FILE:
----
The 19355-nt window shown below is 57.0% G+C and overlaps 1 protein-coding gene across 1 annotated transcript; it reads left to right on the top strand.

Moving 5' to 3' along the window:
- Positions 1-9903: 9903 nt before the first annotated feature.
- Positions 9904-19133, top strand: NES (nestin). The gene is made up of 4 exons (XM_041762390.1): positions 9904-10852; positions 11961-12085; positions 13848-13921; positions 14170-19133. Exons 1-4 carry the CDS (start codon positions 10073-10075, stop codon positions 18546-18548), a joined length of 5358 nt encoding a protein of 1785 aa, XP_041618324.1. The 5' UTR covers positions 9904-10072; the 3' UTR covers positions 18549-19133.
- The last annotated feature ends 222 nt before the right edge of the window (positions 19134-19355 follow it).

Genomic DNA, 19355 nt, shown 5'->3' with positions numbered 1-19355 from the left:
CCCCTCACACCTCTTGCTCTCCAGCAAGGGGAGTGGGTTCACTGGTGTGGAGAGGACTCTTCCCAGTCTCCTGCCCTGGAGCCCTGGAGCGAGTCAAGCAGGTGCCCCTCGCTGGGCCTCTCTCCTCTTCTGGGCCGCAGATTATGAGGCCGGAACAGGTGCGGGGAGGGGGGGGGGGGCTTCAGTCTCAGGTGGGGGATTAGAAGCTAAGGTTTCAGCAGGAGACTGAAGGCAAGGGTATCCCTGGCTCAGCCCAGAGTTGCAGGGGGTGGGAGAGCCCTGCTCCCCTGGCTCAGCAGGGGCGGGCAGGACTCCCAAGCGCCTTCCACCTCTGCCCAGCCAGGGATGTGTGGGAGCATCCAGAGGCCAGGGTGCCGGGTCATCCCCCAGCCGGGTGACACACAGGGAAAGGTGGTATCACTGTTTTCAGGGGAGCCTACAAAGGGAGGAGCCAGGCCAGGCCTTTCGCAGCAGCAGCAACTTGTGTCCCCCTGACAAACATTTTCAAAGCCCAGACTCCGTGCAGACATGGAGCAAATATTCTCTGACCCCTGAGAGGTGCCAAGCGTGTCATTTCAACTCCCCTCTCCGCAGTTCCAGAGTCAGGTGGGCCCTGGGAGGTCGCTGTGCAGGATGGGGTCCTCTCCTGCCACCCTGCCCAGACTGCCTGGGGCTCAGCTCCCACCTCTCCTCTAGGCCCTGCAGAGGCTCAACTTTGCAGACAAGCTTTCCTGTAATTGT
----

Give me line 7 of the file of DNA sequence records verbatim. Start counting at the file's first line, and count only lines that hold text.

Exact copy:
CCCCTCACACCTCTTGCTCTCCAGCAAGGGGAGTGGGTTCACTGGTGTGGAGAGGACTCTTCCCAGTCTCCTGCCCTGGAGCCCTGGAGCGAGTCAAGCAGGTGCCCCTCGCTGGGCCTCTCTCCTCTTCTGGGCCGCAGATTATGAGGCCGGAACAGGTGCGGGGAGGGGGGGGGGGGCTTCAGTCTCAGGTGGGGGATTAGAAGCTAAGGTTTCAGCAGGAGACTGAAGGCAAGGGTATCCCTGGCTCAGCCCAGAGTTGCAGGGGGTGGGAGAGCCCTGCTCCCCTGGCTCAGCAGGGGCGGGCAGGACTCCCAAGCGCCTTCCACCTCTGCCCAGCCAGGGATGTGTGGGAGCATCCAGAGGCCAGGGTGCCGGGTCATCCCCCAGCCGGGTGACACACAGGGAAAGGTGGTATCACTGTTTTCAGGGGAGCCTACAAAGGGAGGAGCCAGGCCAGGCCTTTCGCAGCAGCAGCAACTTGTGTCCCCCTGACAAACATTTTCAAAGCCCAGACTCCGTGCAGACATGGAGCAAATATTCTCTGACCCCTGAGAGGTGCCAAGCGTGTCATTTCAACTCCCCTCTCCGCAGTTCCAGAGTCAGGTGGGCCCTGGGAGGTCGCTGTGCAGGATGGGGTCCTCTCCTGCCACCCTGCCCAGACTGCCTGGGGCTCAGCTCCCACCTCTCCTCTAGGCCCTGCAGAGGCTCAACTTTGCAGACAAGCTTTCCTGTAATTGT